Olympia native Kyle McMorrow could have just walked away after beating Mitch Stewart, 6-2, 6-3, in the quarterfinals of the 123rd annual Pacific Northwest Open.
Instead, McMorrow gave Federal Way’s Stewart a few pieces of advice on how to improve his game — and one resounding compliment.
“(McMorrow) said he was dead tired and that’s exactly how I should be playing the game to make people feel like that,” Stewart said.
McMorrow, 23, is a former University of Washington All-American and professional tennis player who competes on the International Tennis Federation men’s circuit. The ITF is incorporated into the Association of Tennis Professionals rankings, which enables young players to progress toward the ATP World Tour.
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McMorrow is working toward a more permanent presence on the ATP, which features prestigious tournaments such as Wimbledon and the U.S. Open.
“To be consistently in ATP tournaments you have to be (ranked) around the top 100 — I’m 700 right now,” McMorrow said, “I hope that in a year that I’ll consistently be in challengers, and then a year or two from there I’ll consistently be in tournaments. I’m just taking it one day at a time, trying to get better.”
While earning the first place prize of $4,000 is the reason McMorrow entered the tournament, he hopes he can benefit from playing solid competition while also focusing on improving aspects of his game.
“I said 100 percent of the reason is to get a paycheck and that’s true, but at the same time I want to have my game be going in the right direction when I’m in a tournament like this,” McMorrow said. “It’s easy to kind of get settled in and not be aggressive against guys who are at slightly lower level in the pros. I want to be working on my game, hitting the right shots, really dictating most of the points against these guys, so when I go back to the pro tournaments I’ll be ready to go.”
Stewart, a UW commit and recent graduate of Federal Way High, gave the tennis pro a run for his money.
McMorrow committed seven errors in the first game, which Stewart won handily. Stewart won the next game in similar fashion to lead the first set, 2-0. But McMorrow quickly adjusted and rallied to win the next four games and eventually the match.
“It was a physically tough match even though the score would indicate that it was easy,” McMorrow said. “Mitch is really quick and gets a lot of balls back. He made me work hard on every point.”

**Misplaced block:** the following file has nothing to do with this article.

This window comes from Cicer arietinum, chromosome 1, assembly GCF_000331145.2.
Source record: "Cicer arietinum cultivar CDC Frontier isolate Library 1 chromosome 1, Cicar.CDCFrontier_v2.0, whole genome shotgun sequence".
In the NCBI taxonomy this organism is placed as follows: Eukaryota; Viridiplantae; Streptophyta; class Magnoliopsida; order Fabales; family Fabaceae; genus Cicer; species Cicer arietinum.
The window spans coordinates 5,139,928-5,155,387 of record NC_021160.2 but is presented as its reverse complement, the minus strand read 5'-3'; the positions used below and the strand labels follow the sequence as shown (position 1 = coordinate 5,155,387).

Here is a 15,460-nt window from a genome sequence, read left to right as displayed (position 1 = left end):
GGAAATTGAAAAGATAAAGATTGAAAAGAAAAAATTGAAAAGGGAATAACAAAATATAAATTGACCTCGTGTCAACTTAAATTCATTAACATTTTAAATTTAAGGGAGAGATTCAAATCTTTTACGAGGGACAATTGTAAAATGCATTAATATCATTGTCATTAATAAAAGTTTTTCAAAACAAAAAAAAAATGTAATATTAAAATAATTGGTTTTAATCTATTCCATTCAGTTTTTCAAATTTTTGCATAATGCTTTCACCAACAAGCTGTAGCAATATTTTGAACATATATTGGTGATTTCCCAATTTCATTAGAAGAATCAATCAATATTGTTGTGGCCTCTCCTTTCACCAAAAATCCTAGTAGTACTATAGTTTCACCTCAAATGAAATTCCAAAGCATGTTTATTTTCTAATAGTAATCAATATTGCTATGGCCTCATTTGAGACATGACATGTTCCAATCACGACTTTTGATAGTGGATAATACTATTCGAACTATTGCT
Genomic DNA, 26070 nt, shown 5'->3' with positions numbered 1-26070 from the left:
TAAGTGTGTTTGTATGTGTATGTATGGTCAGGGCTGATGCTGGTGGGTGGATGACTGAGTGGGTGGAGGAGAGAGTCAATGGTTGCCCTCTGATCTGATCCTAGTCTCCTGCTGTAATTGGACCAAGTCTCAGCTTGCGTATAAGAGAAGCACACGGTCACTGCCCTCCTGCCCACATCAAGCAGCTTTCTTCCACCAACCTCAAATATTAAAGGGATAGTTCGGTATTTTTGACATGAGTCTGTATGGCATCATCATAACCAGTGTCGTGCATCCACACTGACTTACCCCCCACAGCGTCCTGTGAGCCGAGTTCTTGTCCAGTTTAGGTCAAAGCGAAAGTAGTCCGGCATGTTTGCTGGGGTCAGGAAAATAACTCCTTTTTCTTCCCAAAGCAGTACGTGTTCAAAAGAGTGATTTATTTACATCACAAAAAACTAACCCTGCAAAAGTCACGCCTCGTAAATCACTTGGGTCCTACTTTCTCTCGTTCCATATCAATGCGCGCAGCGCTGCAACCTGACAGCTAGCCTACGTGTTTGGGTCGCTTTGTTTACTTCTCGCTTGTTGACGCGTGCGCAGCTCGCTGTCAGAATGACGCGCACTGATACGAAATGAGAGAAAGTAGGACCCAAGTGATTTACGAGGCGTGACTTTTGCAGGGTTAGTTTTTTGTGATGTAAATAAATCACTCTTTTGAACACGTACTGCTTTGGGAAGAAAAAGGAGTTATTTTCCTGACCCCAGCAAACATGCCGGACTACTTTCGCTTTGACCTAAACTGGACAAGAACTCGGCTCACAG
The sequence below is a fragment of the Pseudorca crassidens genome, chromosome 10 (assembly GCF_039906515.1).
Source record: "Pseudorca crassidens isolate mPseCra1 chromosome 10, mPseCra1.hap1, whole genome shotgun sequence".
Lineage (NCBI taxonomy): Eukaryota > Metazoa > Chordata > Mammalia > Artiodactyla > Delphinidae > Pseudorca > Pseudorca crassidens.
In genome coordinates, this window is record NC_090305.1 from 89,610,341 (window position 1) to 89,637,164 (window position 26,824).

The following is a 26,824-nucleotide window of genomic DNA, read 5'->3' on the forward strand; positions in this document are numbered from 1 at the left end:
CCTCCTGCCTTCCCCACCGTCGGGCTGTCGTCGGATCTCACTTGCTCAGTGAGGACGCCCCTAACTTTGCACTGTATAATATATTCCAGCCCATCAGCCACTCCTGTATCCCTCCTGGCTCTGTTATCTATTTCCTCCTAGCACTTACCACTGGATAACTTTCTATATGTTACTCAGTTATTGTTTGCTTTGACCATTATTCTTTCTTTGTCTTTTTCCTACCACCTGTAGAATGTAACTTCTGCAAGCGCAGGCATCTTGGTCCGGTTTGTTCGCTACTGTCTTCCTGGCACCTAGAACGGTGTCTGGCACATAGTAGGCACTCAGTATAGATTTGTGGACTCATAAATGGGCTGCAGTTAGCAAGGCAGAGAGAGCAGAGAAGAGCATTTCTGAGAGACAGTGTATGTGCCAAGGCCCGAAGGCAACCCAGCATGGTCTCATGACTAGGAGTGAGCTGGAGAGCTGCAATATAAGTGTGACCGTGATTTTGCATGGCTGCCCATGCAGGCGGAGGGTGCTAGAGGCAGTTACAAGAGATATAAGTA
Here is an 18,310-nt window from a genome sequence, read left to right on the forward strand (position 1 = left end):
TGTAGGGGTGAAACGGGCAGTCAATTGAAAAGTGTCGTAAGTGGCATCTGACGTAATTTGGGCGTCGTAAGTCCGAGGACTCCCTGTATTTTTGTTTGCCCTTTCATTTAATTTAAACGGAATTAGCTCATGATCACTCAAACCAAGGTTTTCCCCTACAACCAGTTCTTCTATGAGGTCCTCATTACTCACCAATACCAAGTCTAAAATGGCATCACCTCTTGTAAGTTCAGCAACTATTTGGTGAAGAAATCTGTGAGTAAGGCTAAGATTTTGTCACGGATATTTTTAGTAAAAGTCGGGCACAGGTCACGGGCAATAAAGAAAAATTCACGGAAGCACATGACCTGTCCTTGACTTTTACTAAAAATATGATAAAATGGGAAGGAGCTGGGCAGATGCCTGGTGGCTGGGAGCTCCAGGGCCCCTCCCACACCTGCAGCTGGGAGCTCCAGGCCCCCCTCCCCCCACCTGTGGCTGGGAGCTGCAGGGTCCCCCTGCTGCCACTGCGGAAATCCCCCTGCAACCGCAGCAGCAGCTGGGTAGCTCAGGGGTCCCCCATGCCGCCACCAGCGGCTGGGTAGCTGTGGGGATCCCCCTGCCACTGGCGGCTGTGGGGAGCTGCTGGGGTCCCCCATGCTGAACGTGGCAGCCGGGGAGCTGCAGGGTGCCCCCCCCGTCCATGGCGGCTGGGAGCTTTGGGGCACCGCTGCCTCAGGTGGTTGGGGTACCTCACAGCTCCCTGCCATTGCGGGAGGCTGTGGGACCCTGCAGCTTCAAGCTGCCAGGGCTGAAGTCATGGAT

A few of McMorrow’s errors came on his serves. But it wasn’t long before his serves began traveling through the air with a distinct “whoosh” and made returning a challenge for Stewart, who ran from side to side on almost every point.
“His ball lands deeper than mine does right now and that comes with age, experience and strength,” Stewart said. “I felt like I was moving around the court just as well, if not better than him. He just had a ball that he could put away at the end of a point, where I was kind of hoping I would just run around and he would miss a ball.”
McMorrow won the first two games of the second set before Stewart made a small comeback. He cut the deficit to 3-2, but McMorrow broke serve and then held his own for a 5-2 lead, finishing the match strong. But during the match, he was well aware that Stewart’s legs showed no signs of deterioration, which forced him to put a significant amount of effort into each point.
“I actually had that thought during the match — his biggest weapon is his fitness,” McMorrow said. “I think I was more tired than he was at the end even though I was making him run almost every point.”
McMorrow will face No. 4 Garrett Brasseaux, a recent University of Georgia graduate, in the semifinals. The other semifinal features No. 3 Joel Kielbowicz against No. 2 seeded Ben McLachlan.
“All four of them are capable of winning this tournament,” tournament organizer Nick Moxley said. “Those are going to be straight up battles. We just got the courts resurfaced and that makes for the best tennis possible.”
After reaching the same point in the tournament that he did two years ago — the quarterfinals — Stewart will have to wait until next year to make it further. For now, he’s heeding the advice from a professional that he couldn’t beat, but succesfully exhausted.
“(McMorrow) said if I had that extra little ‘oomph’ on the ball that I could really be deadly out there on the court and people would not want to play me,” Stewart said. “He gave me some good pointers.”